When it was suggested that we visit tar pits when we were in Los Angeles, I thought that they were joking. It turned out to be a fascinating lesson in understanding the Ice Age and how it impacted our ecosystem today.
The La Brea Tar Pits are an archeological wonder in central Los Angeles. Both in controlled excavating and even in spots in the parking lot, pools of oily tar are visible, just as they have been for centuries. Bones of thousands of plants and animals have been preserved in this tar and reclaimed for public display.
The Tar Pits Museum demonstrates how during the Ice Age the Wooly Mammoths would wade into the pits attempting to eat plants but become trapped in the sticky tar. Subsequently, wolves and other predators would see a vulnerable mammoth and move in close to eat it, thus becoming trapped as well. This continued throughout the food chain with more and more animals becoming victims of the tar pit pool.
Without the context at the museum it is hard to imagine how giant mammoths could disappear but seeing their exhibits makes the behavior logical if not inevitable. One thing led to another and to another and soon the whole ecosystem was mired in a gooey mess. Tens of thousands of years later archeologists are still excavating bones that recreate the disastrous path.
Think of what is the equivalent of a tar pit in your organization. Where do your employees continually get tripped up on policies or procedures that cause them to be stuck? What behaviors create complications that have a ripple effect throughout the organization? What conditions paralyze your staff and leave them vulnerable to outside forces? It may not be a literal tar pit, but there may be something toxic in your environment that mires the best of intentions. It’s time to do some organizational excavating!
Like all good tourists, when I was in Hollywood I strolled Hollywood Boulevard and looked at the Walk of Fame. I thought about the thrill that must have been for those whose name is permanently engraved on the sidewalk and how for many it would represent a highlight of their career.
We reveled in seeing the stars – as if it were the star themselves. Tom Cruise, Marilyn Monroe, Alex Trebek, Bob Hope, Harrison Ford, Walt Disney, Matt Damon, Amy Grant, Michael Jackson – blocks and blocks of the biggest names in entertainment and we were standing where we know they once were.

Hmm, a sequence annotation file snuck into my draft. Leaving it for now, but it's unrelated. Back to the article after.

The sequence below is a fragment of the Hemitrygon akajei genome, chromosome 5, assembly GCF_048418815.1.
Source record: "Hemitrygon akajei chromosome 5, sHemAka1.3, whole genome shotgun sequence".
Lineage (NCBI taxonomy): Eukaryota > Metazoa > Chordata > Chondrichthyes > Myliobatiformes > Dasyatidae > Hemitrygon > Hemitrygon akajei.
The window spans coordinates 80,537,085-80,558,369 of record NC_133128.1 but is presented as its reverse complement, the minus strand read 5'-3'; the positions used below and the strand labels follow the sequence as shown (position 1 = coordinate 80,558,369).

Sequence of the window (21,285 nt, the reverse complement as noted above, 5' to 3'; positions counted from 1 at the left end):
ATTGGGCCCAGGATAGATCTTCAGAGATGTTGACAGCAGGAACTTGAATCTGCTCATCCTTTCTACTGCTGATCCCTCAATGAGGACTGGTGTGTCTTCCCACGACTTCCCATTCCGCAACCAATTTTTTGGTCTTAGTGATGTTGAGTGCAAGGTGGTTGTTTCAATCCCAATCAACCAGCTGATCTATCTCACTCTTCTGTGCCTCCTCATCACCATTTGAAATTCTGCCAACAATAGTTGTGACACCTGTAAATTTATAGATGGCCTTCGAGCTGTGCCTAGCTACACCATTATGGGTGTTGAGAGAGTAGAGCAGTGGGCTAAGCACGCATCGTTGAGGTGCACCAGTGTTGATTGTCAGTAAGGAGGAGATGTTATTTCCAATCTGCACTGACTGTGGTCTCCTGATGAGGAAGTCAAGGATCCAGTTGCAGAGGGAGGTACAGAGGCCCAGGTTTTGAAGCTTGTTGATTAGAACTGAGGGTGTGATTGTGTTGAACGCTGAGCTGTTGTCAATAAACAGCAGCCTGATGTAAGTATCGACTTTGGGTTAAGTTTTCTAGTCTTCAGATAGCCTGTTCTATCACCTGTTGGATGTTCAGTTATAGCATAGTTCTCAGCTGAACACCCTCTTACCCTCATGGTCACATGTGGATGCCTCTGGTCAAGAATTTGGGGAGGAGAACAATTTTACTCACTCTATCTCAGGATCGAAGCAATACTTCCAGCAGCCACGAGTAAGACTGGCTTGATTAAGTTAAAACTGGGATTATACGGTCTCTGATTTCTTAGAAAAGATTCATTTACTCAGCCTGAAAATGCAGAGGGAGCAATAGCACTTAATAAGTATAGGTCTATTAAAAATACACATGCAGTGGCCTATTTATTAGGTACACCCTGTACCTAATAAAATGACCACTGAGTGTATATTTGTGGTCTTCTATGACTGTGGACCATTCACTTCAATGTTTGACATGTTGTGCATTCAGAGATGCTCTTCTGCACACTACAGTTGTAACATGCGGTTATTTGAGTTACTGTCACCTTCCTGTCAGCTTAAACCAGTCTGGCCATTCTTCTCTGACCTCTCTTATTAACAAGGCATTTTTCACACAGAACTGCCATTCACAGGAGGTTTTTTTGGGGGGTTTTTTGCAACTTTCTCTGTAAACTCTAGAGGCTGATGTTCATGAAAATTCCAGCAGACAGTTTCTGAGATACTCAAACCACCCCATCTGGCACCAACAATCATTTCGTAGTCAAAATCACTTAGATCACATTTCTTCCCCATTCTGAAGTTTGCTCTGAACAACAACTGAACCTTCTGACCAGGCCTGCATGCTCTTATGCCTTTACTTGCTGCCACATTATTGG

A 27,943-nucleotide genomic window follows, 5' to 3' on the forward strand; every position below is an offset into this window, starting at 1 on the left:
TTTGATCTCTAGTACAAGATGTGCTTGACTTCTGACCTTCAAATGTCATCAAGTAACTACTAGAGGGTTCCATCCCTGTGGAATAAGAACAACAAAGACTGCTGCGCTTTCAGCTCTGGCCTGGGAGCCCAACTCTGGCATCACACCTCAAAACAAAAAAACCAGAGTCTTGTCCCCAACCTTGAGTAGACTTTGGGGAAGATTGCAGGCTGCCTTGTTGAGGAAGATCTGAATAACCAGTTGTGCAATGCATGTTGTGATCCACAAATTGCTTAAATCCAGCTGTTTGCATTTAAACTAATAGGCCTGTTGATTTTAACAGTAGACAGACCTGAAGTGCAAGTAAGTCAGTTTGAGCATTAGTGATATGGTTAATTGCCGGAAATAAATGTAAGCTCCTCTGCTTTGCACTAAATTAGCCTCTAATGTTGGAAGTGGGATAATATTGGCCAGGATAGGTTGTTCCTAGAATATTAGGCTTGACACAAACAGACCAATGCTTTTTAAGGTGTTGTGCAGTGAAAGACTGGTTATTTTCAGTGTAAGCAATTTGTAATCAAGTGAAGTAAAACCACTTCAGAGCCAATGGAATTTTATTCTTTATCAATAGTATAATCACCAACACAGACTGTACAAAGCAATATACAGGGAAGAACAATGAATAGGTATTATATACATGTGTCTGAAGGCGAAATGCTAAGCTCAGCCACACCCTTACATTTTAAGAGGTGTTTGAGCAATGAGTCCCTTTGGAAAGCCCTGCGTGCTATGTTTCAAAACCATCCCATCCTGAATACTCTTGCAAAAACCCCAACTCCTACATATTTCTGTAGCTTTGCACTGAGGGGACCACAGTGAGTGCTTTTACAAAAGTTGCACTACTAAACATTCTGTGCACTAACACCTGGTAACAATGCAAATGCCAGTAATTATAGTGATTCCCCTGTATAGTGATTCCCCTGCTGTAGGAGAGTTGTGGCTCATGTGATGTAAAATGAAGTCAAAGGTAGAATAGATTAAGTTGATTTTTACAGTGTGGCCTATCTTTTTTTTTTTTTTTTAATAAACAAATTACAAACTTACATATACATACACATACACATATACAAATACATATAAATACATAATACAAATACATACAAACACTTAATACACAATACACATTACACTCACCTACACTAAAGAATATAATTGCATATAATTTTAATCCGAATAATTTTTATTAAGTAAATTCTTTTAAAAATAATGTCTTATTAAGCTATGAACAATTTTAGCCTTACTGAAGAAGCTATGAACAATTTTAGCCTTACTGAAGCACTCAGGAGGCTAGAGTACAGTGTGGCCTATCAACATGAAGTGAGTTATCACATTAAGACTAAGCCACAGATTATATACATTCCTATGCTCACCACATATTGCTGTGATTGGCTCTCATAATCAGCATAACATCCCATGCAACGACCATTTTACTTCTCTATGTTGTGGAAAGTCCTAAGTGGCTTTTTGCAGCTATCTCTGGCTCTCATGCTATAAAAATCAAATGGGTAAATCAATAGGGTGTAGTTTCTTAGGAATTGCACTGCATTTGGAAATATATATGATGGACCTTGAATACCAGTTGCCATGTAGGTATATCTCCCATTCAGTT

But we also traversed over dozens of stars whose names we did not recognize at all – Viola Dana, Clyde Cook, Gabby Hays, Faye Emerson, Madge Bellamy, Barbara Whiting, Meriam C Cooper, Eerlin Husky, Yma Sumac – all famous enough to be immortalized on the Walk of Fame, but not enduring enough to become household names (at least in our circle).
Your organization likely does not have a literal walk of fame but think about the people who would be on it. What are you doing to keep their legacy alive? How do you tell the story of your founders or legends in your industry so that the subsequent generations would at least recognize their name? It’s nice to do recognition in the moment, but even better if you allow the star to keep shining over the long term.
As part of our “California Adventure”, we rented a house so the family could stay together instead of in multiple hotel rooms. The agreement was for the home to come fully equipped with all we would need for our stay.
The gray area came about with consumables. Who was responsible for providing trash bags, dishwasher soap, laundry detergent, napkins, shampoo, paper towels, tissues or even propane for the grill? We found ourselves making daily trips to the local grocery store because we needed something that was always on hand in our own home environment.
Renting a house highlighted the number of disposables or consumables that a family uses in a given week, but it also made me more aware of the items that are staples for routine functioning. Think about what is on your “list of essentials” for your home or office. Do you have a checklist or way to monitor inventory so that you are not making multiple trips to the store? Can you automate the ordering of certain items to make it even easier? Can you get more clarity on things you feel are optional that another in your home or organization would classify as essential?
A lot of time is wasted when the basic resources are unavailable. Don’t be running out to get what you ran out of.